Stephen Cope is a psychotherapist, yoga teacher, and author of Yoga and the Quest for the True Self. He is currently senior scholar-in-residence at Kripalu Center for Yoga and Health in Lenox, Massachusetts.
Millions of Americans are now savoring yoga as a form of physical exercise, but that is only one dimension of this tradition. It also is "a three-thousand-year-old science of extraordinary living that concerns itself with every aspect of human functioning mental, physical, and spiritual." To tap into these riches, the author turns to an ancient treatise on meditation by Patanjali called Yogasutra, a cogent piece of spiritual and psychological writing.
Cope profiles six yogis (composite portraits based on real people) as they face various challenges: Jack, a lawyer struggling at midlife with disillusionment and quiet desperation; Maggie a 62-year-old aspiring novelist, seeking to find her authentic voice; Susan, a popular interior designer, wife, and mother who suffers from compulsive eating; Kate, a professional dancer dealing with delusions; and Rudi, a local Berkshires handyman, gardener, and yoga adept who is living at ease in the world.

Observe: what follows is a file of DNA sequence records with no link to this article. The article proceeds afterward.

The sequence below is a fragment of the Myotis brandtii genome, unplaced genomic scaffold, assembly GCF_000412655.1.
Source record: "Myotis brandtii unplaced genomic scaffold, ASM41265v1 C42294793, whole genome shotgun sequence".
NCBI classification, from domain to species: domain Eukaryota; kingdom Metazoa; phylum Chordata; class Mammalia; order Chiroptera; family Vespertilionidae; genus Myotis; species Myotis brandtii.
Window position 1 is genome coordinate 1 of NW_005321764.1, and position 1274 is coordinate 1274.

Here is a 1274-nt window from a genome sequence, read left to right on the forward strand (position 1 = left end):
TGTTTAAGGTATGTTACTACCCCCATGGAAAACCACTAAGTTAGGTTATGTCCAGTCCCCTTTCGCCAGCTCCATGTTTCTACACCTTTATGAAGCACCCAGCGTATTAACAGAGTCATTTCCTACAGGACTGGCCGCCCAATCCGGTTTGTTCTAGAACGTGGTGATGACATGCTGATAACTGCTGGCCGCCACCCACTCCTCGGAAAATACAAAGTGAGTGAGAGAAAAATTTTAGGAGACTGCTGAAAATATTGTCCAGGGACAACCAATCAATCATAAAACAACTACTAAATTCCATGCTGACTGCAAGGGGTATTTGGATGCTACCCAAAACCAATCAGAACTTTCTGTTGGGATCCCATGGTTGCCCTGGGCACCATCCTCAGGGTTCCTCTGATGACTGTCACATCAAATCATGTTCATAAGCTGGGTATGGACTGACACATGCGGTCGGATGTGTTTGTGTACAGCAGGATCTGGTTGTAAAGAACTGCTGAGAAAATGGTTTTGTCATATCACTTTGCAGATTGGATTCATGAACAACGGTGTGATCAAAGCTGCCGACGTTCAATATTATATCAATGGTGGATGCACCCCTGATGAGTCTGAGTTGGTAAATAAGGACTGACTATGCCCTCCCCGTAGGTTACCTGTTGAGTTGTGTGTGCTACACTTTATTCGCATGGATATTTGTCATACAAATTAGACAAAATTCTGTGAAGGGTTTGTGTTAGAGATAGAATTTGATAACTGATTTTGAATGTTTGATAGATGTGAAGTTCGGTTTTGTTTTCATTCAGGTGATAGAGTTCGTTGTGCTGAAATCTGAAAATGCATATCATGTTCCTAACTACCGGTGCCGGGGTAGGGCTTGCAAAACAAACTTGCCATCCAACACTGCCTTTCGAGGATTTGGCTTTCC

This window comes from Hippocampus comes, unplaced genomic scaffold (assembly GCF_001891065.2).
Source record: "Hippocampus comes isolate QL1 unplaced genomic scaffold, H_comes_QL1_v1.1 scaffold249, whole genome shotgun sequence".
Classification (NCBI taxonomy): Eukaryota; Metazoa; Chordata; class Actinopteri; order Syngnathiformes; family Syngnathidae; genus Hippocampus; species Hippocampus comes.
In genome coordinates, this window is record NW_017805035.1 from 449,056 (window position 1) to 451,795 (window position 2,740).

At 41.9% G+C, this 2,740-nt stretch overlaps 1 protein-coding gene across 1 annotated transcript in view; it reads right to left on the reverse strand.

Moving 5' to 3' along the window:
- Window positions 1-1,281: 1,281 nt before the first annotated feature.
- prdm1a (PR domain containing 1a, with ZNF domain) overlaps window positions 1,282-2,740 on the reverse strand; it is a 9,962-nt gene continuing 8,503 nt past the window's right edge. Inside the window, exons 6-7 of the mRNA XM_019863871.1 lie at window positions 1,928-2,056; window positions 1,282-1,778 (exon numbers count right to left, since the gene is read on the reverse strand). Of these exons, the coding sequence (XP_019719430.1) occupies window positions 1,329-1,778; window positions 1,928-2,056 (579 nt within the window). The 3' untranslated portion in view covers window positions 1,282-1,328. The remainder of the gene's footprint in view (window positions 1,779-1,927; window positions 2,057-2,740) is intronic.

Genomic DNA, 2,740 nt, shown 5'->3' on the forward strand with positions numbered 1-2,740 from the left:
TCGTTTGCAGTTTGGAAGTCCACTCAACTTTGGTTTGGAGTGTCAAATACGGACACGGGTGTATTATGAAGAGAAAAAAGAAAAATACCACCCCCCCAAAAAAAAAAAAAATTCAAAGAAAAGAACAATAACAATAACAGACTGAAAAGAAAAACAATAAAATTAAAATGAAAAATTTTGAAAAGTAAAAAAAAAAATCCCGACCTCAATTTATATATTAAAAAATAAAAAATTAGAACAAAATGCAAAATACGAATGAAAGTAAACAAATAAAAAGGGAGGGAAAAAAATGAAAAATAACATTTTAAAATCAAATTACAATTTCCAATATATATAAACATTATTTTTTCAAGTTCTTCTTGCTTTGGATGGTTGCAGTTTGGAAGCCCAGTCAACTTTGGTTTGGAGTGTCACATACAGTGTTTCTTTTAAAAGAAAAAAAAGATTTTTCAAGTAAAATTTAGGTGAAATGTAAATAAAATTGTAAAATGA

As a wisdom tradition, yoga's ample resources and practices help practitioners live an optimal life through examining the sources of human suffering and finding ways to achieve contentment. It is not enough to follow the mandates of the heart, they must be systematically cultivated. Through spiritual practice, we can develop the capacity to give more generously and to combat greed. When we find ourselves overcome by tides of envy and jealousy, we can train the heart toward sympathetic joy, taking delight in the success and achievements of others.
Compassion can be practiced as an antidote to hatred. Cope points out that in the yoga tradition, each afflictive emotion has its opposite which can be encouraged: "Rather than actively pushing away mind-states characterized by greed, hatred, or delusion, simply give juice to their opposites and the obstacles will naturally fade." It is this kind of doable and down-to-earth wisdom that makes yoga such an inspired path to liberation.